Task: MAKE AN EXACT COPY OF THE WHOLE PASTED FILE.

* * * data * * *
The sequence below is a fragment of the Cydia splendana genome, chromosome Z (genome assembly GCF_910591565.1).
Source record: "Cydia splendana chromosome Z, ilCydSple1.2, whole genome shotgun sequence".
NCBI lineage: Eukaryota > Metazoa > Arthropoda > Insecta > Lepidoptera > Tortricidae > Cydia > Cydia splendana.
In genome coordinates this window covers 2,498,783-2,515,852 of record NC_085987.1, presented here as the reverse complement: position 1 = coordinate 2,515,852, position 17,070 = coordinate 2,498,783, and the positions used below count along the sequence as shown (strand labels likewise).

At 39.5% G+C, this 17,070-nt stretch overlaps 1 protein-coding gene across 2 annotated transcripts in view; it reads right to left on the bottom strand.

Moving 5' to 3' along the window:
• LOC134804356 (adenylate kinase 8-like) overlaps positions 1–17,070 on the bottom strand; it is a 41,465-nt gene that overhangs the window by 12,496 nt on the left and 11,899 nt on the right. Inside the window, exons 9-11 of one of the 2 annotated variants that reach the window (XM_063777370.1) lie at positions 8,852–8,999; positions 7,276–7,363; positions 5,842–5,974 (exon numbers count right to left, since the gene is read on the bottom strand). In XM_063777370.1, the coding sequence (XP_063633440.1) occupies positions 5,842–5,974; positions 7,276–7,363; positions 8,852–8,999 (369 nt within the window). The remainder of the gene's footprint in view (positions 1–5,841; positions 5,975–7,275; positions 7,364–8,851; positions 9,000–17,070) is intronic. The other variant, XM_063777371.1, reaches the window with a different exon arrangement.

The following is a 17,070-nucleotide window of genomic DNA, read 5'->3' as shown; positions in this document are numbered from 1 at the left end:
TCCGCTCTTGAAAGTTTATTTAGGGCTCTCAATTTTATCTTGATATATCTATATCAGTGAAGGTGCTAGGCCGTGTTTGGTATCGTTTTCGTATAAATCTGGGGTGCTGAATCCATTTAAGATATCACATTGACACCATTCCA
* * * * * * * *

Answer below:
The sequence below is a fragment of the Cydia splendana genome, chromosome Z (genome assembly GCF_910591565.1).
Source record: "Cydia splendana chromosome Z, ilCydSple1.2, whole genome shotgun sequence".
NCBI lineage: Eukaryota > Metazoa > Arthropoda > Insecta > Lepidoptera > Tortricidae > Cydia > Cydia splendana.
In genome coordinates this window covers 2,498,783-2,515,852 of record NC_085987.1, presented here as the reverse complement: position 1 = coordinate 2,515,852, position 17,070 = coordinate 2,498,783, and the positions used below count along the sequence as shown (strand labels likewise).

At 39.5% G+C, this 17,070-nt stretch overlaps 1 protein-coding gene across 2 annotated transcripts in view; it reads right to left on the bottom strand.

Moving 5' to 3' along the window:
• LOC134804356 (adenylate kinase 8-like) overlaps positions 1–17,070 on the bottom strand; it is a 41,465-nt gene that overhangs the window by 12,496 nt on the left and 11,899 nt on the right. Inside the window, exons 9-11 of one of the 2 annotated variants that reach the window (XM_063777370.1) lie at positions 8,852–8,999; positions 7,276–7,363; positions 5,842–5,974 (exon numbers count right to left, since the gene is read on the bottom strand). In XM_063777370.1, the coding sequence (XP_063633440.1) occupies positions 5,842–5,974; positions 7,276–7,363; positions 8,852–8,999 (369 nt within the window). The remainder of the gene's footprint in view (positions 1–5,841; positions 5,975–7,275; positions 7,364–8,851; positions 9,000–17,070) is intronic. The other variant, XM_063777371.1, reaches the window with a different exon arrangement.

The following is a 17,070-nucleotide window of genomic DNA, read 5'->3' as shown; positions in this document are numbered from 1 at the left end:
TCCGCTCTTGAAAGTTTATTTAGGGCTCTCAATTTTATCTTGATATATCTATATCAGTGAAGGTGCTAGGCCGTGTTTGGTATCGTTTTCGTATAAATCTGGGGTGCTGAATCCATTTAAGATATCACATTGACACCATTCCA